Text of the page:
The Hamptons housing market is booming. But how? Isn't the economy in shambles and the recovery stalling?
Well, yes, but as we've discussed over the last several weeks, those who still have the economic mobility are fleeing cities for rural communities and towns, such as the one on eastern Long Island's South Fork.
For the same price as a multi-million dollar 5 bedroom Manhattan condo, one can easily afford a mansion, with a few acres, garden, tennis court, and maybe even a pool in the Hamptons. If lockdowns come again, instead of being cooped up in a building with no yard, one can have a relaxing cocktail on the back patio while remote working and enjoying the sounds of nature.
A new report via Miller Samuel and Douglas Elliman (seen by CNBC), outlines how Hampton home prices have hit a new record high due to the influx of New Yorkers permanently leaving the city for the beach town.
The median price of a single-family home in the luxurious beach town hit $1.1 million in 2Q20, a 25% increase YoY. The average sale price of a home in the Hamptons during the quarter was up 21% to about $2.1 million, which is relatively cheap, considering how much Manhattan condos cost.
After a couple of years of weakness, Hamptons real estate appears to be bouncing back. The weekenders who have shown up to the beach town for holidays are now becoming permanent residents as city life, considering today's unprecedented challenges, just doesn't make sense anymore.
"These aren't weekenders, or people just here from Memorial Day to Labor Day," said Gary DePersia, a top broker in the Hamptons with Corcoran. "They plan to be here full time for the duration."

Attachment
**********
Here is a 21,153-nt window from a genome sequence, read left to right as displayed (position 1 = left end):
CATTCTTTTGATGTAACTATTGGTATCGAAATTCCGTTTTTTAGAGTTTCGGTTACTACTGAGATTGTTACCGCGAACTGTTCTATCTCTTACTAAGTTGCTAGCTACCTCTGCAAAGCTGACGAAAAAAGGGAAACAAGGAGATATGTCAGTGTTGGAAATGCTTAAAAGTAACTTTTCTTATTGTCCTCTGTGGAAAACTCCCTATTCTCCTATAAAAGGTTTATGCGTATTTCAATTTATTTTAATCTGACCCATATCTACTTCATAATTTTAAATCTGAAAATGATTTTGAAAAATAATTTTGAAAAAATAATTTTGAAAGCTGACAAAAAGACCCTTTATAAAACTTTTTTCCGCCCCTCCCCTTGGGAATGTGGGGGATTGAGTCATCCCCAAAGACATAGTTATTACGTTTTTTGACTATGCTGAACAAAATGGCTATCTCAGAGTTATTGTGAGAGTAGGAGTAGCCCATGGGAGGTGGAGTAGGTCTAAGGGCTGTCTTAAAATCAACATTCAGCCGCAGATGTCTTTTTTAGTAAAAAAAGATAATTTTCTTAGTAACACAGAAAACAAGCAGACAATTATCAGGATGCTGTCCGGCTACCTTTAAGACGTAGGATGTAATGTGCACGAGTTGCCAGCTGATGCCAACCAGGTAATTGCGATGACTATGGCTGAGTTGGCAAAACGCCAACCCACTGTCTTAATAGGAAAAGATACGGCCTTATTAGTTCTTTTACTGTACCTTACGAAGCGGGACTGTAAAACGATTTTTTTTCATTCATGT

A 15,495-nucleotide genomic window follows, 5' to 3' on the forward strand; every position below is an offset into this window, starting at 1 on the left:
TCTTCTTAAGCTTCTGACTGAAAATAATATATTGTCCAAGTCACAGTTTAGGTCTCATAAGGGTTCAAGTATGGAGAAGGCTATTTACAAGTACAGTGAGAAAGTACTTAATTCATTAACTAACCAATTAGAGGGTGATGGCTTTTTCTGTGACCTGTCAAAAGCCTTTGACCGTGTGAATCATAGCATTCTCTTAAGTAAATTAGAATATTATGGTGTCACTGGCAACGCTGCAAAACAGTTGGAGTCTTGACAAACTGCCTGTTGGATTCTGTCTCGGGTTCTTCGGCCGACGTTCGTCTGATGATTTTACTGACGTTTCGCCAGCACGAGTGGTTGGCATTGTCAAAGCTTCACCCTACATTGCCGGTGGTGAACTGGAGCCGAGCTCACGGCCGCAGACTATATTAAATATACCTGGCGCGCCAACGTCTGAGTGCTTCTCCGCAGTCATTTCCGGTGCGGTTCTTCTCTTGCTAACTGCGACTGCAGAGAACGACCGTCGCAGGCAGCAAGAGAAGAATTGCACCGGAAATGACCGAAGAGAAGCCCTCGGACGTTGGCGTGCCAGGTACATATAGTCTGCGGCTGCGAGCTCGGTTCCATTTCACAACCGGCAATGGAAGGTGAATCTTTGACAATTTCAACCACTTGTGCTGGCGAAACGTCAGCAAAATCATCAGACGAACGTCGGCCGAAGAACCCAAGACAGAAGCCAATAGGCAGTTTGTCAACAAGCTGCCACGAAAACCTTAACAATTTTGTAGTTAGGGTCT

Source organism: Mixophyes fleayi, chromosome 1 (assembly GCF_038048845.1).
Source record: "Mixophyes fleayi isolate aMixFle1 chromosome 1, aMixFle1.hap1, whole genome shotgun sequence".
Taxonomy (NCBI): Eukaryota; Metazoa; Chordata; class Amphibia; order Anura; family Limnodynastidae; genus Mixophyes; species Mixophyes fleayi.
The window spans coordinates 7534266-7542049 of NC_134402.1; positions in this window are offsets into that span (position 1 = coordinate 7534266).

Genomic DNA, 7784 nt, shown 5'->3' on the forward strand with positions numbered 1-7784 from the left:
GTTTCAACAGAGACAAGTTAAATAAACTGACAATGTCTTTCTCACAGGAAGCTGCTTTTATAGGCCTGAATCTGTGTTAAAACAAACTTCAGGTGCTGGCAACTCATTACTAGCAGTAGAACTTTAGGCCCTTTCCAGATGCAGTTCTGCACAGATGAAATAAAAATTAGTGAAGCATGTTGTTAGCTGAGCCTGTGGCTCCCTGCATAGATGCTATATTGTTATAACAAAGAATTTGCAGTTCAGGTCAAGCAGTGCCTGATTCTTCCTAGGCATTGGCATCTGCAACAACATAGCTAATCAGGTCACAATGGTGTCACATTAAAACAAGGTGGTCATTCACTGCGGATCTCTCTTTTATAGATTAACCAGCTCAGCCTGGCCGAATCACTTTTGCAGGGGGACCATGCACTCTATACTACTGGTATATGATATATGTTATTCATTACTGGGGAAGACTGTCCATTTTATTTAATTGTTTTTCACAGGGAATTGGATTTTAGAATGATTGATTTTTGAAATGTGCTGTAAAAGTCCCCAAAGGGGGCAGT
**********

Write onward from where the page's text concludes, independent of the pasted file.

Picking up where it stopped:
DePersia said one of his buyers now works remotely and doesn't need to be in the city anymore.
Jonathan Miller, CEO of Miller Samuel, said 2Q sales in the Hamptons slumped 15% over last year because of the virus pandemic, but it was nothing like the 54% crash in Manhattan. He said once lockdowns in the city ended in June, sales in the Hamptons "exploded."
Miller said wealthy families would on longer spend their days in the city, even after a vaccine is developed. Folks are quickly renovating or buying more year-round homes in the Hamptons.
"I call it 'co-primary' residences," he said. "It's not just using the Hamptons for summers and occasional weekends. It's equal to their Manhattan residence."
Miller said the virus pandemic has given Hamptons real estate a bump, adding that, "the pandemic may have started the trend, but it's the technology, and the acceptance of working from home now, that will make it more lasting."
And it's not just wealthy folks abandoning the city, Wall Street firms are leaving as well...